WordPress: How to use WP-Cron

By , June 2, 2012 2:00 am

* This post was created in conjunction with a presentation for the 2012 Orange County WordCamp. If the session is recorded I will post it here when I receive it.

Important resources

Presentation slides:

Full source code used in this tutorial:

The Video

My presentation at 2012 WordCamp Portland was recorded! Here is the video from that

What is WP-Cron and why use it?

Cron is the time-based task scheduling system that is available on UNIX systems. WP-Cron is how WordPress handles scheduling time-based tasks in WordPress.  Several WordPress core features, such as checking for updates and publishing scheduled post, utilize WP-Cron, though WP-Cron is still an largely under-documented and under-utilized feature in WordPress.

WP-Cron works by checking on every page load through a list of scheduled tasks to see if there are any tasks that need to be run. If there are any tasks scheduled at the time of page load they will be run. It must be noted here that WP-Cron does not run constantly as the system cron does. WP-Cron will only be triggered on page load, this means if you have a task scheduled for 2:00 PM but do not have any visitors until 5:00 PM your task will not run until then.

Why use WP-Cron? Well first off, the vast majority of hosting services are shared and their users do not have access to the system cron. This is a real bummer as there are a lot of great uses for a cron system, thus the beginnings of WP-Cron. Though it may not run at a specific time, WP-Cron will get your tasks done in a good manner. WordPress is all about simplicity, so rather than forcing your users to go outside of WordPress to setup a task it is much more simple to utilize the WordPress API.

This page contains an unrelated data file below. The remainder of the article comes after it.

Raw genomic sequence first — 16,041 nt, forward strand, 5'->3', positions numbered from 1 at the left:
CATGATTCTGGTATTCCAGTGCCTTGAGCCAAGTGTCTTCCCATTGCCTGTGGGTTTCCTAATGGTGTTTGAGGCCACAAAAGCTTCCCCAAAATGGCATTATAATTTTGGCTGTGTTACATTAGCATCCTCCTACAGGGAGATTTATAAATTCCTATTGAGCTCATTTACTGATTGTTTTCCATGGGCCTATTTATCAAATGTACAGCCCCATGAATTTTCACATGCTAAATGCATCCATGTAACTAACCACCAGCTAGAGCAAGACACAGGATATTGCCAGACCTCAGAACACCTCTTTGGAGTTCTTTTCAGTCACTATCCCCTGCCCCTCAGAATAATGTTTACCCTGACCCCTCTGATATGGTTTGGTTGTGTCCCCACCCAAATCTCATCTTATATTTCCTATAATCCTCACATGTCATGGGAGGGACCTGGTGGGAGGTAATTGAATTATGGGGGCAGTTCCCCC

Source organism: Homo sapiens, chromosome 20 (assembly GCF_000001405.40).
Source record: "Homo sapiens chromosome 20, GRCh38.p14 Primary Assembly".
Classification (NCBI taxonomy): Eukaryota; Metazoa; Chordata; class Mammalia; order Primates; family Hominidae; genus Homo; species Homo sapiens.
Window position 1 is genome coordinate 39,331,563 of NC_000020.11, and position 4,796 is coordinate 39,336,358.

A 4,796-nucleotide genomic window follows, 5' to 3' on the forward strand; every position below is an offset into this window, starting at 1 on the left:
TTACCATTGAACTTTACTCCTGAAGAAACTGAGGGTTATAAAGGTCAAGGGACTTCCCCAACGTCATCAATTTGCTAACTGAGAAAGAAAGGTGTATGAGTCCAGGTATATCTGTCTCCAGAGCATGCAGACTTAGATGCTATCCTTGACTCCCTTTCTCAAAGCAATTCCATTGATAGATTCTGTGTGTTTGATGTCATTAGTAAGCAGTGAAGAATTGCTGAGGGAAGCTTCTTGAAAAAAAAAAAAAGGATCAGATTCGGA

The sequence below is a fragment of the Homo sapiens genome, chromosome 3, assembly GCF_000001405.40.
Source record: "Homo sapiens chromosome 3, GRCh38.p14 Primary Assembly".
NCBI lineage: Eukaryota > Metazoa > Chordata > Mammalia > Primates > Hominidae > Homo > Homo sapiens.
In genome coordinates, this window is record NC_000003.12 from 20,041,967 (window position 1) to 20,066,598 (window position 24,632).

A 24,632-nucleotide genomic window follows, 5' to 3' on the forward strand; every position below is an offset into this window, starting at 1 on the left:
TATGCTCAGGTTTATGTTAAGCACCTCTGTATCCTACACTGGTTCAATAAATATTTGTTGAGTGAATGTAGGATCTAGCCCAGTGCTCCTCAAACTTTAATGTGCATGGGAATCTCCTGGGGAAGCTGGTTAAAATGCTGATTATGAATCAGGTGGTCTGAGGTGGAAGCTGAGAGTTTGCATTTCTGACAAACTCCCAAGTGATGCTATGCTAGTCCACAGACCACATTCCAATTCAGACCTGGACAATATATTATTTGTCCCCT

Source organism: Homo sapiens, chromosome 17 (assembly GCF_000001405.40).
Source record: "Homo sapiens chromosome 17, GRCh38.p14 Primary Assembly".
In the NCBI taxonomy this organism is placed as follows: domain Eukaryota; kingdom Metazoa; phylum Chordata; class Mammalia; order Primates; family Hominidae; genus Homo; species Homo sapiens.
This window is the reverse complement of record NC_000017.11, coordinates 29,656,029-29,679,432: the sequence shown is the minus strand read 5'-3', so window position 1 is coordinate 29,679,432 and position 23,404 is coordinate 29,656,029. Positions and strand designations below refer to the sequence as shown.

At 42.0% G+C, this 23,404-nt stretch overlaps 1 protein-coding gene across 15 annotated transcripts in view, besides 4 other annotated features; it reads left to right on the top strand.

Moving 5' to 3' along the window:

How to test the wp-cron jobs

In this tutorial we will be creating a plugin that runs a task every 5 seconds and displays a message. In order to test this we will load the wp-cron.php file directly in our browser, otherwise we would have to perform some other action, maybe in the database, as the output is typically not shown on the site. So let's run through the initial steps to get this setup quickly.

Create the plugin file

In my wp-content/plugins folder I create the folder '2012-WordCamp-Orange-County-WP-Cron' and the file '2012-wordcamp-oc-wp-cron.php'. Obviously you can name it whatever you would like. My name is simply descriptive of my intended use.

Open the PHP file for editing and insert the following lines

  1. ?php
  2. /*
  3. Plugin Name: 2012 WordCamp Orange County WP-Cron
  4. Plugin URI: https://github.com/blobaugh/2012-WordCamp-Orange-County-WP-Cron
  5. Description: Code to go along with my WP-Cron presentation at the 2012 Orange County WordCamp conference. To most easily visualize this code install the plugin and visit http://yourWPSite/wp-cron.php
  6. Version: 0.1
  7. Author: Ben Lobaugh
  8. Author URI: http://ben.lobaugh.net
  9. */

This text will setup the plugin for display and activation in your wp-admin Plugins menu.

BE SURE TO ENABLE THE PLUGIN. Yes, I have forgotten this step during live demonstrations before...very embarassing.